Microsoft New Zealand is once again reaching out to its Kiwi customers to advise that time is running out for organisations still running Windows Server 2003, with less than 100 days to the end of support deadline on 14 July 2015.
With close to 61% of organisations in New Zealand still hanging on to at least one instance of outdated Windows Server 2003, IT leaders are faced with the challenge of managing security and compliance risks or the opportunity to modernise for today’s mobile-first, cloud-first needs.
Frazer Scott, Marketing & Operations Director for Microsoft NZ, says that this is already an extended date and is based on Microsoft’s standard lifecycle support policies.
“Microsoft NZ has been communicating with our customers about the impending deadline for Windows Server 2003 end-of-support for a long time, and working with our partners to educate users about the process of migration,” he says.
“If they have not already, IT leaders and business owners need to move quickly to protect the applications and information residing on old servers. The July deadline represents an opportunity to future-proof your business and realise the benefits of moving to modern platforms like Windows Server 2012.”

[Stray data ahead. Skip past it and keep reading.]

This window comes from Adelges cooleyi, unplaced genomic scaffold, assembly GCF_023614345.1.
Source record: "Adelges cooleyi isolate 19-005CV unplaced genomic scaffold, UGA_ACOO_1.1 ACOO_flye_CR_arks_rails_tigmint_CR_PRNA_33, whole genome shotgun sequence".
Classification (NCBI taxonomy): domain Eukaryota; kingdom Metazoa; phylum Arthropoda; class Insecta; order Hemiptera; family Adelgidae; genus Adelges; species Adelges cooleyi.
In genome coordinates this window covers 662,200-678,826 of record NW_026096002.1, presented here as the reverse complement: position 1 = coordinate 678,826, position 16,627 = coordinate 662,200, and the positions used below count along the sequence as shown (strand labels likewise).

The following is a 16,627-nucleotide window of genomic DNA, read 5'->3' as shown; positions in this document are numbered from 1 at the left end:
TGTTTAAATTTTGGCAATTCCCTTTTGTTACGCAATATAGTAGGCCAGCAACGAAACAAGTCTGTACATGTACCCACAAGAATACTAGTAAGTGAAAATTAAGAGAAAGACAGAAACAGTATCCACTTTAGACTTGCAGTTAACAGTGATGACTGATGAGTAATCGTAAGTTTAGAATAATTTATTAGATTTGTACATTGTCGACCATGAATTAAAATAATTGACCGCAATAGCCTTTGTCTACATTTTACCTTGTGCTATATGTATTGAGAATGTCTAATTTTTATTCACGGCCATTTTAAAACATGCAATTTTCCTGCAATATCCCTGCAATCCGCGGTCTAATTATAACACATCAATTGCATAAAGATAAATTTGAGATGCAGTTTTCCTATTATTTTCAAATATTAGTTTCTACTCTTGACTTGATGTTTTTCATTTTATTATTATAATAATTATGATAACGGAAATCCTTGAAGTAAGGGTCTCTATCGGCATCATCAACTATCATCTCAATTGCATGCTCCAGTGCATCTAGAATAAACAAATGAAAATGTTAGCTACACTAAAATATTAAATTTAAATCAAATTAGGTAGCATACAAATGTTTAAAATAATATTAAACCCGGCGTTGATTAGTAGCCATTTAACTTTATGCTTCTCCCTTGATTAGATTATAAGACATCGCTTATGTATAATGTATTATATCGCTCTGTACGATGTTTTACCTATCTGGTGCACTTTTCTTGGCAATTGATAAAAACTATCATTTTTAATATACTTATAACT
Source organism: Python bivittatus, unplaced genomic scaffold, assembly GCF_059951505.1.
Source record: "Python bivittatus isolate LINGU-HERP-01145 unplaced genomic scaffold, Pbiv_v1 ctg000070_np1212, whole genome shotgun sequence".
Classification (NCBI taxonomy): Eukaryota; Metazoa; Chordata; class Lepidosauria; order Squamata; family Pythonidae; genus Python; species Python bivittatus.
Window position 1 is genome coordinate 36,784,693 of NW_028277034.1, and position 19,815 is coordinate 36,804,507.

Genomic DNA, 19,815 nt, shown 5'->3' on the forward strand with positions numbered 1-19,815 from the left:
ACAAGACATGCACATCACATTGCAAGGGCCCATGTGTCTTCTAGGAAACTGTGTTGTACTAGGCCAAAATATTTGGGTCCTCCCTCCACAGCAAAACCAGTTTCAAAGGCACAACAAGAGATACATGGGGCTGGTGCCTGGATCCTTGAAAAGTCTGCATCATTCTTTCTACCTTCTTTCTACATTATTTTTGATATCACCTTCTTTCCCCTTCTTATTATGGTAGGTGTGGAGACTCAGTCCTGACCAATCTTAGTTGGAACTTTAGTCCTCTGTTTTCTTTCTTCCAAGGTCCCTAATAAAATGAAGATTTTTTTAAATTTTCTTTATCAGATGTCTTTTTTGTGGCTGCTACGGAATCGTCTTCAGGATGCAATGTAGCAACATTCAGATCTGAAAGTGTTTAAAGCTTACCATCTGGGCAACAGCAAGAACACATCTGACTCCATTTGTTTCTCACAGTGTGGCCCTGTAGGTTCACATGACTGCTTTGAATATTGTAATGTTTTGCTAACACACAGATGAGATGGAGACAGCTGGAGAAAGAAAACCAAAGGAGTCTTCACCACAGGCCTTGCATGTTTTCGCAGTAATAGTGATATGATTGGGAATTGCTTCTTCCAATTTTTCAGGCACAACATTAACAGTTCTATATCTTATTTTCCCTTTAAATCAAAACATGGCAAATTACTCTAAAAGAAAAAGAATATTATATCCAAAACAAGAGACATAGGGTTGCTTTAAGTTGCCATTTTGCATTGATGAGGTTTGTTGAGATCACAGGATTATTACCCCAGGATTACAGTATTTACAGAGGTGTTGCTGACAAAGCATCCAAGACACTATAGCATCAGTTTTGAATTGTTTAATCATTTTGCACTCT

According to Spiceworks – a global professional network of more than 5 million IT professionals – 61% of organisations that use Spiceworks’ tools in New Zealand are still running at least one instance of Windows Server 2003 as of March 2015. This represents a 5% percentage point drop in usage since June 2014.
Scott says for companies still using Windows Server 2003 after the end of support deadline, these servers will be particularly vulnerable as no new security patches will be made available.
“It can typically take around 200 days to make a typical server migration, so with just 100 days left before the deadline, this is especially critical, given the fast-paced evolution of security threats. In fact, since January 2014, 47 new vulnerabilities were identified on Windows Server 2003 according to a report by Secunia, a global player in software vulnerability management.”
Scott continues; “IT demands have changed dramatically since the launch of Windows Server 2003 more than 11 years ago. IT leaders across all industries are now managing an infrastructure that demands support for cloud, mobility, social and data-intensive applications.
“In addition, the increasing security and privacy threats are pressuring businesses of all sizes to transform in this new mobile-first, cloud-first world – all of which cannot be met with old technology platforms,” he says.